of new drugs and provide mechanisms to enhance the speed of drug development;
- Development of miniaturized drug delivery systems capable of controlling
the release of drugs in a more reliable, time-dependent way than is
possible with current technology;
- Development of novel diagnostic technologies for evaluation and identification
of diseases within the body;
- Development of higher speed, higher capacity IT systems capable of
storing and analyzing the massive amounts of data which will become
available on patient genetics, and the potential to use this information
for targeting the right drug to the right patient.
The potential applications of Nanotechnology are very significant for
future health care, and deserves a focused national effort to develop
the fundamental physical, chemical and engineering principles which will
fuel its development and application."
-- Colin R. Gardner, Ph.D.
Pharmaceutical Research and Development, Merck
"With the future breakthroughs of nanotechnology, we will be able to
make things smaller than a few billionths of a meter. The idea of building
machines at molecular scale, once fulfilled, will impact every facet of
our lives, such as medicine, health care, computer, information, communication,
environment, economy, and many more. Nanotechnology will mandate a highly
multidisciplinary approach in education and research, cutting across the
boundaries of chemistry, biology, physics, materials, and all aspects
of engineering. Our campus and industrial partners applaud the foresight
of President Clinton and several agencies lead by NSF on this 2001 federal
initiative on "nanotechnology". We look forward with excitement to resonating
to this challenging initiative."
-- Henry T. Yang
University of California Santa Barbara
"The National Nanotechnology Initiative (NNI) is an important endeavor
for this nation to undertake particularly at this juncture of the technology's
development. Without question, nanotechnologies will evolve into one of
the most significant technological developments of the early 21st Century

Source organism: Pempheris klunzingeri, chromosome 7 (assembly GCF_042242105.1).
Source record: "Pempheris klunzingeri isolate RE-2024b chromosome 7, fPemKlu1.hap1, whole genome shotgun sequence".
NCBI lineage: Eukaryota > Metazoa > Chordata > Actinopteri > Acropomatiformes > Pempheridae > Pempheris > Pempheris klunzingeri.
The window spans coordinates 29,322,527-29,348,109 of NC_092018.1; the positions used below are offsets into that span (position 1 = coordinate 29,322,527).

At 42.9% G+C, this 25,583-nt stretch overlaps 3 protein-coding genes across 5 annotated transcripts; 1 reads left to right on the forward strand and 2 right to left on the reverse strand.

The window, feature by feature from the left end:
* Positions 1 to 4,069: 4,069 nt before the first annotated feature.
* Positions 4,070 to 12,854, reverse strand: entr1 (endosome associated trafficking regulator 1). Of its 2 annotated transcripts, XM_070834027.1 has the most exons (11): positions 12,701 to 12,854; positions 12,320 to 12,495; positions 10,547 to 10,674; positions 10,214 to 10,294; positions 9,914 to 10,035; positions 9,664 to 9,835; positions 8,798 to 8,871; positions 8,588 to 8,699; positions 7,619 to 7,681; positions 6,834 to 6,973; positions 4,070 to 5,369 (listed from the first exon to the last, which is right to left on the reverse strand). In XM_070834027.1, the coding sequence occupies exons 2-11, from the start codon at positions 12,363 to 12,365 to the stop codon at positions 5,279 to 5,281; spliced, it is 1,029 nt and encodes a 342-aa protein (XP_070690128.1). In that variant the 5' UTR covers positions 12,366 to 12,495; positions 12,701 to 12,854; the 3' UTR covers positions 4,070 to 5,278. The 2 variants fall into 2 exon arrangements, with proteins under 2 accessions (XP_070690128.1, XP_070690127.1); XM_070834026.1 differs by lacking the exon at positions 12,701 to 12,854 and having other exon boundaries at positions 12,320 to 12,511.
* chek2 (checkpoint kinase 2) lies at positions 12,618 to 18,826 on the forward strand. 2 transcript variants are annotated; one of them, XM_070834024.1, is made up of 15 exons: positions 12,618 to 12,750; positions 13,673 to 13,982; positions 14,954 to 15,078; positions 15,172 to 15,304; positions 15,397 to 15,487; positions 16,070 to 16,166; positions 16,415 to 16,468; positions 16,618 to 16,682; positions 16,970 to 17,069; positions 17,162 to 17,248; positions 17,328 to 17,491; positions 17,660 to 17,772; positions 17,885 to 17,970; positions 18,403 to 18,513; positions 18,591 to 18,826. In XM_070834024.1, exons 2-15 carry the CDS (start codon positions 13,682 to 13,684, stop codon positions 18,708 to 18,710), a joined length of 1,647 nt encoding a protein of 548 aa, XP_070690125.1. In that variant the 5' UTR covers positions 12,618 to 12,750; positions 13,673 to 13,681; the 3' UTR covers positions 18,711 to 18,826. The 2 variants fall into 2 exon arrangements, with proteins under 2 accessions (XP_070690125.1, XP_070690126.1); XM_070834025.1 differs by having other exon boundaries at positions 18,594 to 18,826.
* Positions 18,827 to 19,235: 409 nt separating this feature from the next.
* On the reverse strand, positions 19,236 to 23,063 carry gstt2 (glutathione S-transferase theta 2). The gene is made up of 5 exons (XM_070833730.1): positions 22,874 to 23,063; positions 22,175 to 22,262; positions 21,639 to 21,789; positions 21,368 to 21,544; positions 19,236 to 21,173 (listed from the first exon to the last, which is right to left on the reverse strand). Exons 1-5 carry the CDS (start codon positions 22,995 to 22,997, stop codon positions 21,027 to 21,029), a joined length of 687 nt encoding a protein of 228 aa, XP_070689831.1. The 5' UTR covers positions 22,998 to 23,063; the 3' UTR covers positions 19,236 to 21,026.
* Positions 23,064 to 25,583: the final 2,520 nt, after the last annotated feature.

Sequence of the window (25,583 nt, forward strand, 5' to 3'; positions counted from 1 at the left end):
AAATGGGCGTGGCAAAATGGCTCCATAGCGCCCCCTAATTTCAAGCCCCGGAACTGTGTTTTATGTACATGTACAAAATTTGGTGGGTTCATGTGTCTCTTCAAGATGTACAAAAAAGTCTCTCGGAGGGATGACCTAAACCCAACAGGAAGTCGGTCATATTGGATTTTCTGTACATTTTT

having major implications in fields ranging from medicine and health,
agriculture, electronics, materials science and pharmaceuticals, to name
just a few. In the field of semiconductors, the current technology is
approaching the point where fundamental changes will be required to enable
the industry's continuation down the historical "Moore's Law" path of
reducing feature size and cost per bit to achieve continued functional
growth--essential to continued productivity gains for the economy. Nanotechnology
research represents a promising solution to this challenge, and enables
our country to maintain our leadership position in the global high technology
Because the foreseeable applications for this technology are perhaps
decades away from commercial reality, this basic technology is a classic
candidate for federal funding and scientific pursuit. In addition, federal
emphasis on nanotechnolgy through funding grants and scientific research
within government, industry and university laboratories would serve to
stimulate interest in science and technology among young men and women
at a time when there exists a critical need for such resources in the
-- Yoshio Nishi
Senior Vice President
Research & Development
Texas Instruments Incorporated
"There has never been a more crucial time for the U. S. government to
support basic research. Besides entering a "Knowledge Age," we are at
the threshold of significant discoveries that will return tremendous economic
benefits and radically improve every aspect of our lives. Nanotechnology
is arguably one of the most promising of these areas, but one that will
require long term research across many disciplines to achieve its full
promise. Research in nanotechnology will focus the efforts of biologists,
chemists, physicists and materials scientists to yield remarkable new
materials and devices for medical diagnostics and treatment, computer
technology and information management, and technologies for agriculture
and energy production.
I wholeheartedly support the National Nanotechnology Initiative (NNI).
It's the right approach at the right time, and it provides educational
support that will be the lifeblood of our future scientific progress.
We must increase funding now for programs such as NNI if we are to maintain
technological leadership in the near future."
-- Paul Horn
Senior Vice President
"The National Nanotechnology Initiative will support atomic, molecular,
interface, and nanostructure research applicable to Mississippi State
University's strategic research initiatives. These focus on sensor technologies,
computational technologies, biotechnologies, and remote sensing, all addressing
the agricultural, environmental, and industrial needs in Mississippi.
The sensor miniaturization program in our chemistry department and the
simulation, modeling, and visualization capabilities of our Engineering
Research Center in Computational Field Simulation provide cross-cutting
technologies in support of research and development of sensing systems.
These systems have important applications in the areas of environmental